Plastering Types And Plastering Costs 

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When renovating an older style home, one area that home owners may overlook is the ceiling and the plaster design options that can all be incorporated.When you think about it – the ceiling is the most exposed part of every home. You cannot cover it up with furniture or art. Any defects or faults are very obvious.

The height of your plaster ceiling makes a dramatic difference in how you feel in a room – lofty and spacious or low set and cosy.

One feature of the ceiling that ties the ceiling into the overall design of a room are the cornices.

In Australia we call it a cornice but in the UK it is often referred to as coving and in the USA moulding is the term often used

It can be confusing with these three terms being used when trying to do research

First off – What exactly is a cornice ( or cove or moulding)?

In an interior room, the cornice covers the join of where the wall joins the ceiling. Often the wall and ceiling will crack away from each other and a cornice will fix this issue – Unless you have your heart set upon your builder creating a square-set ceiling.

Or another modern solution is a ‘P50 shadowline’ This involves installing a metal bead that sits the ceiling out from the walls which give an illusion of a floating ceiling. It works incredibly well in a modern or contemporary room.

Apart from a cornice adding a decorative feature, they can help with minimising shadows for high ceiling. If a cornice is curved it will bounce light from the ceiling upwards and break up shadows especially in the corners.

Cornices are usually made of two materials in Australia – Styrofoam and plaster based and there are hundreds and hundreds of design styles to choose from and many options on where to order from as well

Working Out What Style Of Cornice For Your Home

  • In Brisbane there are 3 main houses styles that are being restored to their former glory and they are homes that were built in the Victorian, Federation and Art Deco eras
  • Colonial /Georgian architecture is seen in early government buildings till 1850
  • Gothic architecture was used in prestigious buildings such as banks, insurance offices, university buildings and some homes and this era lasted till 1880.
  • Victorian era was at the same time as the Gothic period and this incorporated the decorative iron lace work seen in many older style houses up to 1890.
  • Federation/ Edwardian architecture style was from the late 1800’s till the 1930’s and in Queensland this style became iconic in the style of homes being built here and “The Queenslander” was born. These homes had a strong Asian influence, built from wood with wide veranda’s, elevated on stumps or stilts to catch the breeze and avoid flood waters and windows that could open to allow airflow through the house.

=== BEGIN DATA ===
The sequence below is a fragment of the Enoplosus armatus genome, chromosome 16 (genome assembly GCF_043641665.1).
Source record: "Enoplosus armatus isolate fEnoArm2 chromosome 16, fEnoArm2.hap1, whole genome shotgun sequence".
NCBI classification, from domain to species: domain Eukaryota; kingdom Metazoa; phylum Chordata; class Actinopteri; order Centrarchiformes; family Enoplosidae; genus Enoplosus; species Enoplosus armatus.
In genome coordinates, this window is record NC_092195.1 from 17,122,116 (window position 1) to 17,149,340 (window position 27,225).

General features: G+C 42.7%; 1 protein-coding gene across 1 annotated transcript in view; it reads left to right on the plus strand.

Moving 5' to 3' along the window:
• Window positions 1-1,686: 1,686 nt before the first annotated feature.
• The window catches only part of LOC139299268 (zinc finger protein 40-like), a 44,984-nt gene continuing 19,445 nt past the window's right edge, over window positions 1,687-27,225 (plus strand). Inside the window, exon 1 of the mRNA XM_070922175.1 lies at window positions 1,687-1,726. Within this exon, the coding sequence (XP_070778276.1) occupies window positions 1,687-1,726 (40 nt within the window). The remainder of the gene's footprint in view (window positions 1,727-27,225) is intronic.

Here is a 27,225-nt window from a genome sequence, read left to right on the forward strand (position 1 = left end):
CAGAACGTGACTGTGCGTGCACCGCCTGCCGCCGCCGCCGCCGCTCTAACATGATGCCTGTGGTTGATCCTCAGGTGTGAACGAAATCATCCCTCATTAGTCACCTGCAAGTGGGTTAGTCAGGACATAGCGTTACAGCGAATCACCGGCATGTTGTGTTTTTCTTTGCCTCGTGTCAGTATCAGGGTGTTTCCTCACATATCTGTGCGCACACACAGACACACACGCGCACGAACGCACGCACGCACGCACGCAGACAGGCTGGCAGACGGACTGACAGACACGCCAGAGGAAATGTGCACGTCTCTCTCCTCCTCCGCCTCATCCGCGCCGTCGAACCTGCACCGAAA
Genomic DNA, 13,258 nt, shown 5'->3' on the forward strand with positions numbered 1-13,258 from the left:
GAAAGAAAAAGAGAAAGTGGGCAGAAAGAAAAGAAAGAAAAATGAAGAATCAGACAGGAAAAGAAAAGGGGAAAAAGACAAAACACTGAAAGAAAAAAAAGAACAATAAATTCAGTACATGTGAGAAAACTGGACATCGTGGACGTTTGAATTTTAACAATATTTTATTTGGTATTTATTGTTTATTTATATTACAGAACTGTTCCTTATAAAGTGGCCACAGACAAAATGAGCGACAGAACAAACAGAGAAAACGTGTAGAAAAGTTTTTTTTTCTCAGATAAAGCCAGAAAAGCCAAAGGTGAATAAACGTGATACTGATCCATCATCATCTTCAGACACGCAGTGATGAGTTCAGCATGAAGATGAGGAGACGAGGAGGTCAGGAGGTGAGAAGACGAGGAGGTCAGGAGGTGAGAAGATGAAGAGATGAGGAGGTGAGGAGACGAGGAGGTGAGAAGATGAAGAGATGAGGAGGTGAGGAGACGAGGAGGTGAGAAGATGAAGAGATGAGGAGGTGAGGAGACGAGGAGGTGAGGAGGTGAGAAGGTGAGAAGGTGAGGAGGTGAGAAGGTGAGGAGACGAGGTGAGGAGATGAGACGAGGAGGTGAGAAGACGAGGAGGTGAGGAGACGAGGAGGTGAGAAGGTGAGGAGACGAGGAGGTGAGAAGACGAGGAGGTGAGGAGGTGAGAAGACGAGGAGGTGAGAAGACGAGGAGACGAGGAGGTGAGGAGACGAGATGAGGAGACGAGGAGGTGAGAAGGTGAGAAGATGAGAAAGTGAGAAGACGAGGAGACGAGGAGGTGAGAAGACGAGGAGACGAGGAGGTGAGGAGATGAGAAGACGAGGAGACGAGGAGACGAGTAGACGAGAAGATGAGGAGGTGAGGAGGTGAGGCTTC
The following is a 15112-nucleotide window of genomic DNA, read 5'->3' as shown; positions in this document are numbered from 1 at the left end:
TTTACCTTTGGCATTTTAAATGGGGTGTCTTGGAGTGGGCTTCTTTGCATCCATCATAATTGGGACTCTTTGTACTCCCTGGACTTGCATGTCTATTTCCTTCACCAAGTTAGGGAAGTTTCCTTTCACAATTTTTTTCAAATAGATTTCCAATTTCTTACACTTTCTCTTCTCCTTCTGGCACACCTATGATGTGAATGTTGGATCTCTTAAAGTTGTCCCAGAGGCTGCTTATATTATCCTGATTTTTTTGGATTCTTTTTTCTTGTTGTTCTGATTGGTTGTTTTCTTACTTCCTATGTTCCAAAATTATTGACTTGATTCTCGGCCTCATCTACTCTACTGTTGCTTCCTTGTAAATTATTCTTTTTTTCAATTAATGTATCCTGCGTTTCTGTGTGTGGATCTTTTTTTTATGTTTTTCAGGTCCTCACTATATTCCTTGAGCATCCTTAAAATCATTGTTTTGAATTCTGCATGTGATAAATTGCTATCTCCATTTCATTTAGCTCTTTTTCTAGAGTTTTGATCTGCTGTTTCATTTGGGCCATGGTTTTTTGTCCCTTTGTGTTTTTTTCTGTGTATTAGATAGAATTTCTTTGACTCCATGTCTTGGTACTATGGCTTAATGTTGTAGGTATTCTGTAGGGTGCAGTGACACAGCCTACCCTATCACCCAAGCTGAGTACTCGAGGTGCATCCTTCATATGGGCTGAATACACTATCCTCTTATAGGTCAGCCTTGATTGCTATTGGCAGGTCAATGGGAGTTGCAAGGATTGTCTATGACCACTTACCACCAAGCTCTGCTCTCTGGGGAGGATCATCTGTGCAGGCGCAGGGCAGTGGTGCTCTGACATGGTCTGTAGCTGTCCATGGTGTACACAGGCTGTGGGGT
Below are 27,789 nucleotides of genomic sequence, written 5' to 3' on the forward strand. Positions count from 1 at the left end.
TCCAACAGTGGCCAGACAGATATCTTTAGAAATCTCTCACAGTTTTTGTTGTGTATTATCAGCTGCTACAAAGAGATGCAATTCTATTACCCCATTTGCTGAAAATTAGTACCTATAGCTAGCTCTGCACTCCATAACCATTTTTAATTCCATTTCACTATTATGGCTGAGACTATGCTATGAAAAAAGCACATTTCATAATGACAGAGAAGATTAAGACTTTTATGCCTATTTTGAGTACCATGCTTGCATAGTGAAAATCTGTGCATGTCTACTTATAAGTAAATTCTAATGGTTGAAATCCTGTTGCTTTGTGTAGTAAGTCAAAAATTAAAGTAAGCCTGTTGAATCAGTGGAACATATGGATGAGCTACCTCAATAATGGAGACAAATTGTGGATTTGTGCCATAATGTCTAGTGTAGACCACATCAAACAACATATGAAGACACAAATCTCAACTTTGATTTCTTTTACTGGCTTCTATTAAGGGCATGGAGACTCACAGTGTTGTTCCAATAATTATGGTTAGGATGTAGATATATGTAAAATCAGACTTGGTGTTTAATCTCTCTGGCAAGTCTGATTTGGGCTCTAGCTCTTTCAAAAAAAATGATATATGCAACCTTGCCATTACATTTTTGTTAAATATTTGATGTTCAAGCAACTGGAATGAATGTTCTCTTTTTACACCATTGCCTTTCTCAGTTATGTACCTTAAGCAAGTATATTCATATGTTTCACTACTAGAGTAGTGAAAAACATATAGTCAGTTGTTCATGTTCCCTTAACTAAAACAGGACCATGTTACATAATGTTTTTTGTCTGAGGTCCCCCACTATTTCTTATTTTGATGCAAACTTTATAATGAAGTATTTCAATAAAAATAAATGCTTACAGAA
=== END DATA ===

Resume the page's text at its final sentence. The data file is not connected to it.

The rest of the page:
• After the First world war till the 1950’s, This was the Art Deco era.

When choosing your design style, work out your homes era and research other homes that have been renovated and work out what you like! An experienced plasterer will also have some great feedback on what they have seen and worked with during other renovation or restoration work. There is no use choosing design styles that suit the home but they are not to your personal taste.

The great thing about many Queenslander homes is that they were built by small building companies and the tradesmen used their own personal design styles.

Some General Guidelines Are:

Be Consistent

Your home will look best if all the trims and finishes are cohesive with a similar style throughout and this includes all the floor, ceiling, wall and window trims.More formal rooms, such as living or dining rooms you may opt for larger design features such as wider cornices and adding plaster feature work like a ceiling rose or rosettes. The rule “Less is More” is always advised if you are unsure of how far to push this.

Consider The Rooms

High-ceilinged rooms will suit decorative cornices. Rooms with standard ceiling heights should choose something a little smaller to stop the room looking even smaller and there are still classic designs for these rooms such as the classic C Shape or sleek S Shape


Once you have decided the style of cornice you will need different widths depending on the rooms ceiling height. A great guideline is below – you will need to write down each rooms ceiling height.

Ceilings heights and cornice

size4.3 metres and above use a 200mm cornice

2.75 metres and above use 90mm to 120mm

2.75 metres and below use 50mm to 70mm

Narrower cornices can be added to the tops of built in wall units or cupboards

Additional Plaster Features and Plaster Trims

Once your cornices have been selected some rooms will benefit from having extra decorative plaster features up close to them.

Some ideas :

Decorative air vents


Ceiling roses or sometimes called Ceiling Centres – Dependent upon your light fitting selection

Ceiling panels – Dependent upon your light fitting selection

Brisbane Plaster Pro are experienced with renovation and restoration work.

We love installing decorative pieces. It is the most satisfying feeling to work on a home that has found it’s former glory.

Call us today on 07 3064 686

Ornamental Plaster Installation By Qualified Plasterers Ensures A Quality Finish

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